A veteran junior high school teacher in rural Macedonia finds the ethnic rivalries of his homeland are replicated in microcosm among his unruly student body, in this satirical fable from first-time director Izer Aliu.
Filmmakers have often devised unique cinematic languages to critique or satirize their societies. Directors working in Soviet satellite states at the height of the Cold War created surreal allegorical fables to expose the absurdities of Communist orthodoxy, while the great Iranian filmmakers of the 1980s and '90s (most significantly the late Abbas Kiarostami) examined adult hypocrisy through the experiences of children. With his feature debut, Hunting Flies, Izer Aliu resurrects and fuses these traditions by setting his critique of the mad world of adults within a junior high school in rural Macedonia.
As the film begins, the ostensible hero, veteran teacher Ghani, is pleading with his school's new principal to keep him on staff. A recent change in government means that the new group in power will likely fire the school's old administration and bring in their own people, regardless of their experience, as sinecures for the ethic group that got them elected. This ethnic rivalry is keenly felt by the students in Ghani's class, who are constantly at one another's throats. While Ghani struggles to create common ground between the two factions, the newly appointed teachers are more than happy to stay outside the classroom, smoking, gossiping, and smacking kids upside the head when they get unruly. As the days wear on and his fate continues to hang in the balance, Ghani comes to realize that harmony may not be the best career move for him.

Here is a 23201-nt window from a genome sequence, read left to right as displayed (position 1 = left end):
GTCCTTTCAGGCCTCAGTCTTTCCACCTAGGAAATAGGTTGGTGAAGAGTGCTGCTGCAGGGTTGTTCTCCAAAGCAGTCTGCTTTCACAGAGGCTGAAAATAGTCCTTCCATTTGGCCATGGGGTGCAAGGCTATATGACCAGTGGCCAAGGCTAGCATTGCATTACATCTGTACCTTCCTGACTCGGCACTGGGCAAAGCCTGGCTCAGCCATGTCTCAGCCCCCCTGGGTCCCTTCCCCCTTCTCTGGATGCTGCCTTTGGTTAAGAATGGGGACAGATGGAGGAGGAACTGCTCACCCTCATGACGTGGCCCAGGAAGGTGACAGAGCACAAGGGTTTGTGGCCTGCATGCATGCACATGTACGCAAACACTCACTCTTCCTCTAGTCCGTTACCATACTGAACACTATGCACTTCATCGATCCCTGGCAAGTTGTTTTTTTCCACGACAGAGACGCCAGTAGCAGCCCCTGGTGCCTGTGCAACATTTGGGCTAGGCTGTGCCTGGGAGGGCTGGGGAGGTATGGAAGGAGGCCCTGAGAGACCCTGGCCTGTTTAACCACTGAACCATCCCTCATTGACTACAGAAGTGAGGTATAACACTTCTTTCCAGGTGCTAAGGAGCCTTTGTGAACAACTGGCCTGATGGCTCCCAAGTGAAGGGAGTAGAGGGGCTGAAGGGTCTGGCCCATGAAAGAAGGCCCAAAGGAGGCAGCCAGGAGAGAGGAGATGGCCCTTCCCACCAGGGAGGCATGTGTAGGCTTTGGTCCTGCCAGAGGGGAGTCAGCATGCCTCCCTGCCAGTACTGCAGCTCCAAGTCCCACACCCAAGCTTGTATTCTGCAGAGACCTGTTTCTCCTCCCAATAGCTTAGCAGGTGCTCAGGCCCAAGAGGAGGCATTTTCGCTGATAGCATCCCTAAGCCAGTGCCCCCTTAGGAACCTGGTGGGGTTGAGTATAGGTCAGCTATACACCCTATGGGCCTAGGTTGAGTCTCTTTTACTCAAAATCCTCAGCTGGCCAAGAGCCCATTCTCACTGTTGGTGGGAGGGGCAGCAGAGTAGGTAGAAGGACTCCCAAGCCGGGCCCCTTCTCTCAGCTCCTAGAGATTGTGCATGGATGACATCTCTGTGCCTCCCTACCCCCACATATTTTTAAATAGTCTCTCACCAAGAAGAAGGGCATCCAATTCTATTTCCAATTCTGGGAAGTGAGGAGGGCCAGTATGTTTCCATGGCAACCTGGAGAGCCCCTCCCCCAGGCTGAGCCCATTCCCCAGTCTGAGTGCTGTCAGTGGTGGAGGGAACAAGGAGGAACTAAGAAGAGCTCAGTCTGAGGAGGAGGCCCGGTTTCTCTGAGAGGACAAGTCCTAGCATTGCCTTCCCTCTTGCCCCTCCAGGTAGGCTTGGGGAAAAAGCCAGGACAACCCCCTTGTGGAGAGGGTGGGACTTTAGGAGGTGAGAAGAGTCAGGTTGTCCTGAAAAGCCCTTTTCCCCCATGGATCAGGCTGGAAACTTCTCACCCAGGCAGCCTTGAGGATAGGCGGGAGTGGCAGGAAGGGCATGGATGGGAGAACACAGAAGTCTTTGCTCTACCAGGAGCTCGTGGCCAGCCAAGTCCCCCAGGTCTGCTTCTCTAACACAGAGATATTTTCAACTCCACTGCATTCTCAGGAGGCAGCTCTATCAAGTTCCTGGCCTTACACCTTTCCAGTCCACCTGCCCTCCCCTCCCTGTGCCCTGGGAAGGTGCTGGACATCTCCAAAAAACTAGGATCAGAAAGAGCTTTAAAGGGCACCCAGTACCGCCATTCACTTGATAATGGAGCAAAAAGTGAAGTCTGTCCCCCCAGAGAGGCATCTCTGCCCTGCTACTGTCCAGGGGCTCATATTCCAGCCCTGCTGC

A surprisingly mature debut, Hunting Flies is a timely and resonant reminder that the sins of the fathers are not simply visited upon the sons, but repeated by them.